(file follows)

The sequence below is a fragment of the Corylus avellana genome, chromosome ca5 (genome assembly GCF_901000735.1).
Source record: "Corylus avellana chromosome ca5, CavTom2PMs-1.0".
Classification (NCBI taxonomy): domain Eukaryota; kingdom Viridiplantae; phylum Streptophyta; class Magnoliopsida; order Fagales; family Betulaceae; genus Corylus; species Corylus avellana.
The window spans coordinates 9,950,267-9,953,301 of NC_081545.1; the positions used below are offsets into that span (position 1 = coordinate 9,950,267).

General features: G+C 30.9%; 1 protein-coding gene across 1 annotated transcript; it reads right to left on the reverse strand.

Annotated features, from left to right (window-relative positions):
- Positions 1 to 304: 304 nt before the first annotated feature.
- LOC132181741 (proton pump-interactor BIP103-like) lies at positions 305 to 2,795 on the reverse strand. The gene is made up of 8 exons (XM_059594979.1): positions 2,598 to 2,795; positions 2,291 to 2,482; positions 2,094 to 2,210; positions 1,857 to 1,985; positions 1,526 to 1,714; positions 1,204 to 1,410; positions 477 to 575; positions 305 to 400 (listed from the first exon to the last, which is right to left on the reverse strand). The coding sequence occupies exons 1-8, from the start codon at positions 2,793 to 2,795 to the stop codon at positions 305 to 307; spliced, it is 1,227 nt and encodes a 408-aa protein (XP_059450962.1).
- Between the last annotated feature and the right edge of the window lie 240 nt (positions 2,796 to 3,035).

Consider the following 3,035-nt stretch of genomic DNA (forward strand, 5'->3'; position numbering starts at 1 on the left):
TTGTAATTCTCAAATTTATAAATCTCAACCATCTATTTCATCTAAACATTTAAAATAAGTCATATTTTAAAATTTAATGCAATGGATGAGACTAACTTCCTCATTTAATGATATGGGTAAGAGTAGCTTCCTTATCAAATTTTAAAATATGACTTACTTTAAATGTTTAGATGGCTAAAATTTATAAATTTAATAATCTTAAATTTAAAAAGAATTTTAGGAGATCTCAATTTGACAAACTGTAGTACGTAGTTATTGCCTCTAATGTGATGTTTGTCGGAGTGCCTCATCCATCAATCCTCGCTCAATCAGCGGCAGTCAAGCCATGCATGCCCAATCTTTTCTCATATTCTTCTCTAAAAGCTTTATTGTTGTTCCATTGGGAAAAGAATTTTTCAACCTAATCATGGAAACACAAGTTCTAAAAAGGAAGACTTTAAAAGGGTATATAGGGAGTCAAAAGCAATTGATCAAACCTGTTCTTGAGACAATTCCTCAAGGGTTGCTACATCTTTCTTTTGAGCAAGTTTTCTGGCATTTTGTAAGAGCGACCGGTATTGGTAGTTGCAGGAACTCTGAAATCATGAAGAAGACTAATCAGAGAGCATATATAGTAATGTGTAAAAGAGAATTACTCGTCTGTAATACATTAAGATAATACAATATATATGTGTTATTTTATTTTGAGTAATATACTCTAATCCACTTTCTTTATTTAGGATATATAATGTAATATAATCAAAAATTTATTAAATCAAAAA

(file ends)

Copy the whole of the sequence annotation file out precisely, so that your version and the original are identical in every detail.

The sequence below is a fragment of the Corylus avellana genome, chromosome ca5 (genome assembly GCF_901000735.1).
Source record: "Corylus avellana chromosome ca5, CavTom2PMs-1.0".
Classification (NCBI taxonomy): domain Eukaryota; kingdom Viridiplantae; phylum Streptophyta; class Magnoliopsida; order Fagales; family Betulaceae; genus Corylus; species Corylus avellana.
The window spans coordinates 9,950,267-9,953,301 of NC_081545.1; the positions used below are offsets into that span (position 1 = coordinate 9,950,267).

General features: G+C 30.9%; 1 protein-coding gene across 1 annotated transcript; it reads right to left on the reverse strand.

Annotated features, from left to right (window-relative positions):
- Positions 1 to 304: 304 nt before the first annotated feature.
- LOC132181741 (proton pump-interactor BIP103-like) lies at positions 305 to 2,795 on the reverse strand. The gene is made up of 8 exons (XM_059594979.1): positions 2,598 to 2,795; positions 2,291 to 2,482; positions 2,094 to 2,210; positions 1,857 to 1,985; positions 1,526 to 1,714; positions 1,204 to 1,410; positions 477 to 575; positions 305 to 400 (listed from the first exon to the last, which is right to left on the reverse strand). The coding sequence occupies exons 1-8, from the start codon at positions 2,793 to 2,795 to the stop codon at positions 305 to 307; spliced, it is 1,227 nt and encodes a 408-aa protein (XP_059450962.1).
- Between the last annotated feature and the right edge of the window lie 240 nt (positions 2,796 to 3,035).

Consider the following 3,035-nt stretch of genomic DNA (forward strand, 5'->3'; position numbering starts at 1 on the left):
TTGTAATTCTCAAATTTATAAATCTCAACCATCTATTTCATCTAAACATTTAAAATAAGTCATATTTTAAAATTTAATGCAATGGATGAGACTAACTTCCTCATTTAATGATATGGGTAAGAGTAGCTTCCTTATCAAATTTTAAAATATGACTTACTTTAAATGTTTAGATGGCTAAAATTTATAAATTTAATAATCTTAAATTTAAAAAGAATTTTAGGAGATCTCAATTTGACAAACTGTAGTACGTAGTTATTGCCTCTAATGTGATGTTTGTCGGAGTGCCTCATCCATCAATCCTCGCTCAATCAGCGGCAGTCAAGCCATGCATGCCCAATCTTTTCTCATATTCTTCTCTAAAAGCTTTATTGTTGTTCCATTGGGAAAAGAATTTTTCAACCTAATCATGGAAACACAAGTTCTAAAAAGGAAGACTTTAAAAGGGTATATAGGGAGTCAAAAGCAATTGATCAAACCTGTTCTTGAGACAATTCCTCAAGGGTTGCTACATCTTTCTTTTGAGCAAGTTTTCTGGCATTTTGTAAGAGCGACCGGTATTGGTAGTTGCAGGAACTCTGAAATCATGAAGAAGACTAATCAGAGAGCATATATAGTAATGTGTAAAAGAGAATTACTCGTCTGTAATACATTAAGATAATACAATATATATGTGTTATTTTATTTTGAGTAATATACTCTAATCCACTTTCTTTATTTAGGATATATAATGTAATATAATCAAAAATTTATTAAATCAAAAA